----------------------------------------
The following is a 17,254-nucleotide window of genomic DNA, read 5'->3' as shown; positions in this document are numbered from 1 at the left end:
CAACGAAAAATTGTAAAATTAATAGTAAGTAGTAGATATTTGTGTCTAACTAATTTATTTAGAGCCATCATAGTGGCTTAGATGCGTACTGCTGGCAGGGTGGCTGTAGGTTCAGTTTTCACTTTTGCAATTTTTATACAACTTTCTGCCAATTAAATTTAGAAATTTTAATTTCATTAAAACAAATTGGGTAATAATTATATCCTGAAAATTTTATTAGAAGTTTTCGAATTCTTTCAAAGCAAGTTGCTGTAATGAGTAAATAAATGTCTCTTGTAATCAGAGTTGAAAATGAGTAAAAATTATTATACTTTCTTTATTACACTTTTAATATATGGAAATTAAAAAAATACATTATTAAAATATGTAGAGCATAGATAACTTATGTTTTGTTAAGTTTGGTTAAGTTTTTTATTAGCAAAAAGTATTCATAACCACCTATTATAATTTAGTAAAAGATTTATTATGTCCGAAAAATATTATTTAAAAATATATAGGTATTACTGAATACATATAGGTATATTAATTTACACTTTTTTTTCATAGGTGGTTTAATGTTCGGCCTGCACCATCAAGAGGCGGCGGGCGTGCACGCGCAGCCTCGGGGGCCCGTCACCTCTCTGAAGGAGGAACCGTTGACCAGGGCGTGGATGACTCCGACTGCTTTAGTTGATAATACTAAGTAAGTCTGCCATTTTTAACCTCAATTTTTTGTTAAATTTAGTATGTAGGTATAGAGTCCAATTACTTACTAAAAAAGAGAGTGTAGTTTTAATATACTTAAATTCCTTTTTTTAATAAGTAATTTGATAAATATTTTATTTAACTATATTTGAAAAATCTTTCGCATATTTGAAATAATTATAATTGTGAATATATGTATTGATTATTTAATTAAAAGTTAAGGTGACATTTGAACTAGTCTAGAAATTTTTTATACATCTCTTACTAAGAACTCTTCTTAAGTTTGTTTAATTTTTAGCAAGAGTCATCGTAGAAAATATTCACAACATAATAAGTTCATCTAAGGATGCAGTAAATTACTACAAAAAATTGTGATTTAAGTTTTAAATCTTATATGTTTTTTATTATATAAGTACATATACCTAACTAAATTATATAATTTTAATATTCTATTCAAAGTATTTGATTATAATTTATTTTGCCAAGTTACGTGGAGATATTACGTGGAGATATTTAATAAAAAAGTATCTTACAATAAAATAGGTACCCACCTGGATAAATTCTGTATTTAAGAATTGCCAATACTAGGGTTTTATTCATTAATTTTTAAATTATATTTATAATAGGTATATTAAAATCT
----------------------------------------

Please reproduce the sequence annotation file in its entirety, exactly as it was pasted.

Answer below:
The following is a 17,254-nucleotide window of genomic DNA, read 5'->3' as shown; positions in this document are numbered from 1 at the left end:
CAACGAAAAATTGTAAAATTAATAGTAAGTAGTAGATATTTGTGTCTAACTAATTTATTTAGAGCCATCATAGTGGCTTAGATGCGTACTGCTGGCAGGGTGGCTGTAGGTTCAGTTTTCACTTTTGCAATTTTTATACAACTTTCTGCCAATTAAATTTAGAAATTTTAATTTCATTAAAACAAATTGGGTAATAATTATATCCTGAAAATTTTATTAGAAGTTTTCGAATTCTTTCAAAGCAAGTTGCTGTAATGAGTAAATAAATGTCTCTTGTAATCAGAGTTGAAAATGAGTAAAAATTATTATACTTTCTTTATTACACTTTTAATATATGGAAATTAAAAAAATACATTATTAAAATATGTAGAGCATAGATAACTTATGTTTTGTTAAGTTTGGTTAAGTTTTTTATTAGCAAAAAGTATTCATAACCACCTATTATAATTTAGTAAAAGATTTATTATGTCCGAAAAATATTATTTAAAAATATATAGGTATTACTGAATACATATAGGTATATTAATTTACACTTTTTTTTCATAGGTGGTTTAATGTTCGGCCTGCACCATCAAGAGGCGGCGGGCGTGCACGCGCAGCCTCGGGGGCCCGTCACCTCTCTGAAGGAGGAACCGTTGACCAGGGCGTGGATGACTCCGACTGCTTTAGTTGATAATACTAAGTAAGTCTGCCATTTTTAACCTCAATTTTTTGTTAAATTTAGTATGTAGGTATAGAGTCCAATTACTTACTAAAAAAGAGAGTGTAGTTTTAATATACTTAAATTCCTTTTTTTAATAAGTAATTTGATAAATATTTTATTTAACTATATTTGAAAAATCTTTCGCATATTTGAAATAATTATAATTGTGAATATATGTATTGATTATTTAATTAAAAGTTAAGGTGACATTTGAACTAGTCTAGAAATTTTTTATACATCTCTTACTAAGAACTCTTCTTAAGTTTGTTTAATTTTTAGCAAGAGTCATCGTAGAAAATATTCACAACATAATAAGTTCATCTAAGGATGCAGTAAATTACTACAAAAAATTGTGATTTAAGTTTTAAATCTTATATGTTTTTTATTATATAAGTACATATACCTAACTAAATTATATAATTTTAATATTCTATTCAAAGTATTTGATTATAATTTATTTTGCCAAGTTACGTGGAGATATTACGTGGAGATATTTAATAAAAAAGTATCTTACAATAAAATAGGTACCCACCTGGATAAATTCTGTATTTAAGAATTGCCAATACTAGGGTTTTATTCATTAATTTTTAAATTATATTTATAATAGGTATATTAAAATCT